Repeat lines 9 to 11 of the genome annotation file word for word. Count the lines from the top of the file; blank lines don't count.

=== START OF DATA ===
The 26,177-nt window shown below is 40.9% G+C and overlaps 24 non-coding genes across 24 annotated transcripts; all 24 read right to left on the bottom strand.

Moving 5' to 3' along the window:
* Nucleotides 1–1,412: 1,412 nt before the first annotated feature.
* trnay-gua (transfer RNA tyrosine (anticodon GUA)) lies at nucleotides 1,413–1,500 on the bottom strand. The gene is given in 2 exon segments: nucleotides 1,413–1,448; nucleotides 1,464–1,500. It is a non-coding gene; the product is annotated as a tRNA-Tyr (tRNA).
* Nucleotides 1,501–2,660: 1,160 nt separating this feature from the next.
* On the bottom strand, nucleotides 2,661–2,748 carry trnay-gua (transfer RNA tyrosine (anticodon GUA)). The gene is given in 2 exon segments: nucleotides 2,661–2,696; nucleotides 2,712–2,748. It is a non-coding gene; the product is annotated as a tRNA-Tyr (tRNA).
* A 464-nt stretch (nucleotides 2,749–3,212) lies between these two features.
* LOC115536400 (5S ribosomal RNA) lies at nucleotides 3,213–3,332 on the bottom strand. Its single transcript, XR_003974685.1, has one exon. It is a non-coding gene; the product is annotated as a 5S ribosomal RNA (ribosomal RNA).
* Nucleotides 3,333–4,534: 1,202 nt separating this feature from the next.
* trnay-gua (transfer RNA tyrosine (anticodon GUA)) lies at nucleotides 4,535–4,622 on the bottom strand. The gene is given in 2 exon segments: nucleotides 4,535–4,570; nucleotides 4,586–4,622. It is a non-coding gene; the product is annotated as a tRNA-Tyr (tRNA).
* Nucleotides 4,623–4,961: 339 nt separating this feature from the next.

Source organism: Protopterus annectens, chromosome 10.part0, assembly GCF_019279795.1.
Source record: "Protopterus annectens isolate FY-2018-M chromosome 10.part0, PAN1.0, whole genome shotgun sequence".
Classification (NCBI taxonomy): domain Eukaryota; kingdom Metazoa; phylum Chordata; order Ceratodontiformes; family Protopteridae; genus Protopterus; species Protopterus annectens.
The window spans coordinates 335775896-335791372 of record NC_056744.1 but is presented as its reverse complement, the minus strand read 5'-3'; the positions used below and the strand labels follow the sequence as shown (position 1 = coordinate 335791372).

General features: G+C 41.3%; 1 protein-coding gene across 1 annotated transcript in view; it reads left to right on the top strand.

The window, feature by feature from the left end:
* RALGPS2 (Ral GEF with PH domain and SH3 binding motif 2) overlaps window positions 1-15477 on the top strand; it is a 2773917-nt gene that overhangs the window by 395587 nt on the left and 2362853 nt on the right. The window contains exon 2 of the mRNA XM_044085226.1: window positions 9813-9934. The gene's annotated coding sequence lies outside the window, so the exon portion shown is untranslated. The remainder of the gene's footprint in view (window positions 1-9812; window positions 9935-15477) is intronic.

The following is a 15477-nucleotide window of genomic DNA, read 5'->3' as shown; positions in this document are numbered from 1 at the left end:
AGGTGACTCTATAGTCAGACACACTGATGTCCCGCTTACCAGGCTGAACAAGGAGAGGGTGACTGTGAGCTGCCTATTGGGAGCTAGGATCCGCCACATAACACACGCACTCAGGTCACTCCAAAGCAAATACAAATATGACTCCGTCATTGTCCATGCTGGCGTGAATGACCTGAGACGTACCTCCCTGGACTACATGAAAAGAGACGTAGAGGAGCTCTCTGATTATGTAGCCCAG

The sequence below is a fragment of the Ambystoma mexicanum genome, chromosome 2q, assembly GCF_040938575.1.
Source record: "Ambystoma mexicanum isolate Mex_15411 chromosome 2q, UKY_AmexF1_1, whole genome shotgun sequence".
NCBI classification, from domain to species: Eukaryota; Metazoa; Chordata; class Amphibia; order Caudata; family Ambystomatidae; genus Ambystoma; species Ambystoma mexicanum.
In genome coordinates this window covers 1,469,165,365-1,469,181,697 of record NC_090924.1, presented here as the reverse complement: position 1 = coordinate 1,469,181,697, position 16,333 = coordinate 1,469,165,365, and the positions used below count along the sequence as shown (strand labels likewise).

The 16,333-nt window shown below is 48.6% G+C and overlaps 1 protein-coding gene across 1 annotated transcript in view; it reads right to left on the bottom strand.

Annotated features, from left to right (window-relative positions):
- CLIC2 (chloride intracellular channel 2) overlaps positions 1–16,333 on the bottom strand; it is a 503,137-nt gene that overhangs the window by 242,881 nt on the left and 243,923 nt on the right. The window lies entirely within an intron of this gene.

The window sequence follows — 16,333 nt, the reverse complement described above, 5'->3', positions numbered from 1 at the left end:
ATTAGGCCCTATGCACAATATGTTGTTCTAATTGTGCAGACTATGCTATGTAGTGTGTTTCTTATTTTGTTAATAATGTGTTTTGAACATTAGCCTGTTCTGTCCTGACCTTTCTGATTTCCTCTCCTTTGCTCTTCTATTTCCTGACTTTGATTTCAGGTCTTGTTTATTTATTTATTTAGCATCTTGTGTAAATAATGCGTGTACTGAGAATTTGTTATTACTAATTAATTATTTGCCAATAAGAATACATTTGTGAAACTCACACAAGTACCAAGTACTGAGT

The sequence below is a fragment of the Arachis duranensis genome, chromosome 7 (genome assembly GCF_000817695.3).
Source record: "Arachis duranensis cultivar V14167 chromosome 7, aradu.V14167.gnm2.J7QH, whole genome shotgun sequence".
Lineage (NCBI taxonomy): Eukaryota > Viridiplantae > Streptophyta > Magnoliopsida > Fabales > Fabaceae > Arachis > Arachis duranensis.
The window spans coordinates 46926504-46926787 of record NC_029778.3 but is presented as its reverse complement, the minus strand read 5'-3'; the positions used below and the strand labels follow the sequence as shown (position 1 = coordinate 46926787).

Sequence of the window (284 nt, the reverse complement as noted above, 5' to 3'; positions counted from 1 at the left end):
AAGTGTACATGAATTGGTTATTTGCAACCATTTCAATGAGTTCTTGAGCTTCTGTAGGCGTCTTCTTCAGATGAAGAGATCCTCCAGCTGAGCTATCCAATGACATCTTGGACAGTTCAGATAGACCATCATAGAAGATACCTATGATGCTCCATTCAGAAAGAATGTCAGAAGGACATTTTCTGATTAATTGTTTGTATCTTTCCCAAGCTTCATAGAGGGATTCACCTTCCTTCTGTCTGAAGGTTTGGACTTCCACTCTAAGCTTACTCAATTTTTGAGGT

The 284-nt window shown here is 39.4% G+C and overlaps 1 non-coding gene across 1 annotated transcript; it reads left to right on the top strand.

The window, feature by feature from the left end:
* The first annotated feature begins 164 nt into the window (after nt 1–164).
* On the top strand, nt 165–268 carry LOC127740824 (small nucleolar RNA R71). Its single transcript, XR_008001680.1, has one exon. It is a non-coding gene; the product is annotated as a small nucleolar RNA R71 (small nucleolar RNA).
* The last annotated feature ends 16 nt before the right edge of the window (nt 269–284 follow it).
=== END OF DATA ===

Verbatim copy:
* Nucleotides 3,333–4,534: 1,202 nt separating this feature from the next.
* trnay-gua (transfer RNA tyrosine (anticodon GUA)) lies at nucleotides 4,535–4,622 on the bottom strand. The gene is given in 2 exon segments: nucleotides 4,535–4,570; nucleotides 4,586–4,622. It is a non-coding gene; the product is annotated as a tRNA-Tyr (tRNA).
* Nucleotides 4,623–4,961: 339 nt separating this feature from the next.